Markets have "over-reacted" to fears of US quantitative easing slowing down: DBS

The tumble in global stock markets amid hints of a slowdown in the United States' bond-buying programme has been an "over-reaction", said Mr Lim Say Boon, chief investment officer for group wealth management at DBS Bank on Monday.

He noted that the timing for the Federal Reserve to start slowing down its money printing still depends on US economic data, which "continues to be patchy", and that the Fed is still far from raising its policy interest rate.

In response to the global financial crisis, the Fed set its policy rate close to zero, and embarked on a massive buying spree of bonds and other assets, known as quantitative easing, to kick-start the moribund US economy.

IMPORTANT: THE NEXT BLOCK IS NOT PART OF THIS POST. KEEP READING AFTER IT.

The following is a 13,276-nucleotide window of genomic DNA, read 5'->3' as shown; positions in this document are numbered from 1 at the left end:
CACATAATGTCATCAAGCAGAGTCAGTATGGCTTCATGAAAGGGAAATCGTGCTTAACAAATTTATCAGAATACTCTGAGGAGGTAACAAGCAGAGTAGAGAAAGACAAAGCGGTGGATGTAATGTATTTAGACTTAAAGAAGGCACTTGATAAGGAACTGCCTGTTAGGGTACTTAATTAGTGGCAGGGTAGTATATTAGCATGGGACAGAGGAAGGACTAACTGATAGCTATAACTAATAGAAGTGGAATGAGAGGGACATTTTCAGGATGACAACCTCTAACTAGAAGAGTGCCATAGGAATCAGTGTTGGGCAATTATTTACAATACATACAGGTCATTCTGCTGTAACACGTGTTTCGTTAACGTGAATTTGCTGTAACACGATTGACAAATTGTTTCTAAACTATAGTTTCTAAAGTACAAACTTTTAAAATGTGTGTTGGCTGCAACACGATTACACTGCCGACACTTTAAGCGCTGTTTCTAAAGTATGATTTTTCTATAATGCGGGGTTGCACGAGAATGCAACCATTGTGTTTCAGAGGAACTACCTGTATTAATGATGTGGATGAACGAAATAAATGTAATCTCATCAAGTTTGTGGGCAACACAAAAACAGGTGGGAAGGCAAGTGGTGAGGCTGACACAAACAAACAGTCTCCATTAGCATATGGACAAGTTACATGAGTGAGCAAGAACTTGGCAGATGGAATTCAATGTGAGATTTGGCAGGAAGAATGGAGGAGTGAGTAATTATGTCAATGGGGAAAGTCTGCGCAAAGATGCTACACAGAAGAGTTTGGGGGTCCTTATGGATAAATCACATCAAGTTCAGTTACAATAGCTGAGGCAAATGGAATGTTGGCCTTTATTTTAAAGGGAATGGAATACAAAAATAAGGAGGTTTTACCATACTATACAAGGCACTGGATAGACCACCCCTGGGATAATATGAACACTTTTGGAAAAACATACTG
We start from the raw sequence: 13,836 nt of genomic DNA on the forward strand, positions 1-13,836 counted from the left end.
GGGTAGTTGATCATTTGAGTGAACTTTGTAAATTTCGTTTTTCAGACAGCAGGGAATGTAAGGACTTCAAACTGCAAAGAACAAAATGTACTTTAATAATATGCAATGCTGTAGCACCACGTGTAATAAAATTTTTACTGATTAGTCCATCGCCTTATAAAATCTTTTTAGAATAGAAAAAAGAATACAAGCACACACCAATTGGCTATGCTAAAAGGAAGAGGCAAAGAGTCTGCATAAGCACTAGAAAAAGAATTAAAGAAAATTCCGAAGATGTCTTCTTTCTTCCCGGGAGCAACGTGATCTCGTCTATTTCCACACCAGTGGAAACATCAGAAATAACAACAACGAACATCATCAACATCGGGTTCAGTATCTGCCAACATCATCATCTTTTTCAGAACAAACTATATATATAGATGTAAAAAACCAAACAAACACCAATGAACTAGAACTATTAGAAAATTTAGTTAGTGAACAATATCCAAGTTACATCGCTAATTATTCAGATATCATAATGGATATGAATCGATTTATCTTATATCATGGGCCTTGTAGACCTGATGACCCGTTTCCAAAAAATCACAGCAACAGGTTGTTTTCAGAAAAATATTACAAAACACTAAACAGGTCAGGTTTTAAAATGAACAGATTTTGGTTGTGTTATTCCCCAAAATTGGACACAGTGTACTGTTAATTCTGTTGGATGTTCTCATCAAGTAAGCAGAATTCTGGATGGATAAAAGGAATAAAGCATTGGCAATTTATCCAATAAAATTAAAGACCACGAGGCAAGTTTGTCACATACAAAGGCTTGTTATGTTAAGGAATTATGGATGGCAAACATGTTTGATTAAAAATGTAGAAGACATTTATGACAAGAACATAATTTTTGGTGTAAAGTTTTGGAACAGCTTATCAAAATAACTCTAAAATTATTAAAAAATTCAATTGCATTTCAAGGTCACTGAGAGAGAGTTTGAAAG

The Fed hinted on May 22 that the printing presses could soon slow down. However, interest rates are expected to continue to remain very low.

"A tapering of quantitative easing is akin to easing off the foot from the accelerator pedal, if I can use a driving analogy," said Mr Lim in a briefing on Monday.

Depressing the foot on the brake pedal in this case would equate monetary tightening, when interest rates start to go up.

So while the money-printing may soon slow down, "it is not analogous to depressing the foot on the brake pedal" as rates will remain low, said Mr Lim.

He added that the market may be putting too much emphasis, or "overpricing", the timing of a rise in interest rates.

All these mean that valuations for US stocks "can push higher before the end of the bull market", said Mr Lim.

"US equities remain in the sweet spot with moderate growth and monetary accommodation."

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